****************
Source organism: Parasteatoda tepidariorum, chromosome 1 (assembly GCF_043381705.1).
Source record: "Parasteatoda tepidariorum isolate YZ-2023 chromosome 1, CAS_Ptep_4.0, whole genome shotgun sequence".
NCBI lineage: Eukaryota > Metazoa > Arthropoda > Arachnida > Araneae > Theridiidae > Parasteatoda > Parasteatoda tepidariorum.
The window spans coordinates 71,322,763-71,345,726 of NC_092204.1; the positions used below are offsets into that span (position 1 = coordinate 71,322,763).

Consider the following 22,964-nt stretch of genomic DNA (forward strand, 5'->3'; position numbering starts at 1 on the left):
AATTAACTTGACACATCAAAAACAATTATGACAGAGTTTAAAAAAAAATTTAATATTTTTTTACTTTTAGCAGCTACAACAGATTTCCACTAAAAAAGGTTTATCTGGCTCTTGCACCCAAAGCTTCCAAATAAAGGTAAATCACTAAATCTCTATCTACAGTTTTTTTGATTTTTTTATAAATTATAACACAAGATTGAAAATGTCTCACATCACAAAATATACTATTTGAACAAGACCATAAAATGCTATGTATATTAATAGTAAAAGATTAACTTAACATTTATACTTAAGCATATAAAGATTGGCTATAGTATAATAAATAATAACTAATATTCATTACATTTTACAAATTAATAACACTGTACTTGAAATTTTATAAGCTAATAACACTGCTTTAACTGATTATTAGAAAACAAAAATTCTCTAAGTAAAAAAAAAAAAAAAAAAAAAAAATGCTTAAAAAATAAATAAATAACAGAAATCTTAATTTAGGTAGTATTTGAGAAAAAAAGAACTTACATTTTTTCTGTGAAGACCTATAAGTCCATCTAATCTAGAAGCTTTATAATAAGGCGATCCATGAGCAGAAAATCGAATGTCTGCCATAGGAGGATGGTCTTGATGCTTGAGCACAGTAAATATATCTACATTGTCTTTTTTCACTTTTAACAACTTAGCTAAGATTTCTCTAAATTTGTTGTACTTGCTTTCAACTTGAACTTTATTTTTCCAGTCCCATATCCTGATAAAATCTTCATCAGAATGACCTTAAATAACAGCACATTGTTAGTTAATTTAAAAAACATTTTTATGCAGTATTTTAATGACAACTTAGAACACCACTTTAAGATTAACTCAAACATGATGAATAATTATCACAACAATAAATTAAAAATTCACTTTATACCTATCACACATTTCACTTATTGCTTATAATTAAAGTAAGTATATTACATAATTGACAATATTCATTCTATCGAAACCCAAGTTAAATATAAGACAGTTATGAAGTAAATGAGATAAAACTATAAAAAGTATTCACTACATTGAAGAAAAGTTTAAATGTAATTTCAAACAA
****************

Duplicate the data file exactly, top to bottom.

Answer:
Source organism: Parasteatoda tepidariorum, chromosome 1 (assembly GCF_043381705.1).
Source record: "Parasteatoda tepidariorum isolate YZ-2023 chromosome 1, CAS_Ptep_4.0, whole genome shotgun sequence".
NCBI lineage: Eukaryota > Metazoa > Arthropoda > Arachnida > Araneae > Theridiidae > Parasteatoda > Parasteatoda tepidariorum.
The window spans coordinates 71,322,763-71,345,726 of NC_092204.1; the positions used below are offsets into that span (position 1 = coordinate 71,322,763).

Consider the following 22,964-nt stretch of genomic DNA (forward strand, 5'->3'; position numbering starts at 1 on the left):
AATTAACTTGACACATCAAAAACAATTATGACAGAGTTTAAAAAAAAATTTAATATTTTTTTACTTTTAGCAGCTACAACAGATTTCCACTAAAAAAGGTTTATCTGGCTCTTGCACCCAAAGCTTCCAAATAAAGGTAAATCACTAAATCTCTATCTACAGTTTTTTTGATTTTTTTATAAATTATAACACAAGATTGAAAATGTCTCACATCACAAAATATACTATTTGAACAAGACCATAAAATGCTATGTATATTAATAGTAAAAGATTAACTTAACATTTATACTTAAGCATATAAAGATTGGCTATAGTATAATAAATAATAACTAATATTCATTACATTTTACAAATTAATAACACTGTACTTGAAATTTTATAAGCTAATAACACTGCTTTAACTGATTATTAGAAAACAAAAATTCTCTAAGTAAAAAAAAAAAAAAAAAAAAAAAATGCTTAAAAAATAAATAAATAACAGAAATCTTAATTTAGGTAGTATTTGAGAAAAAAAGAACTTACATTTTTTCTGTGAAGACCTATAAGTCCATCTAATCTAGAAGCTTTATAATAAGGCGATCCATGAGCAGAAAATCGAATGTCTGCCATAGGAGGATGGTCTTGATGCTTGAGCACAGTAAATATATCTACATTGTCTTTTTTCACTTTTAACAACTTAGCTAAGATTTCTCTAAATTTGTTGTACTTGCTTTCAACTTGAACTTTATTTTTCCAGTCCCATATCCTGATAAAATCTTCATCAGAATGACCTTAAATAACAGCACATTGTTAGTTAATTTAAAAAACATTTTTATGCAGTATTTTAATGACAACTTAGAACACCACTTTAAGATTAACTCAAACATGATGAATAATTATCACAACAATAAATTAAAAATTCACTTTATACCTATCACACATTTCACTTATTGCTTATAATTAAAGTAAGTATATTACATAATTGACAATATTCATTCTATCGAAACCCAAGTTAAATATAAGACAGTTATGAAGTAAATGAGATAAAACTATAAAAAGTATTCACTACATTGAAGAAAAGTTTAAATGTAATTTCAAACAA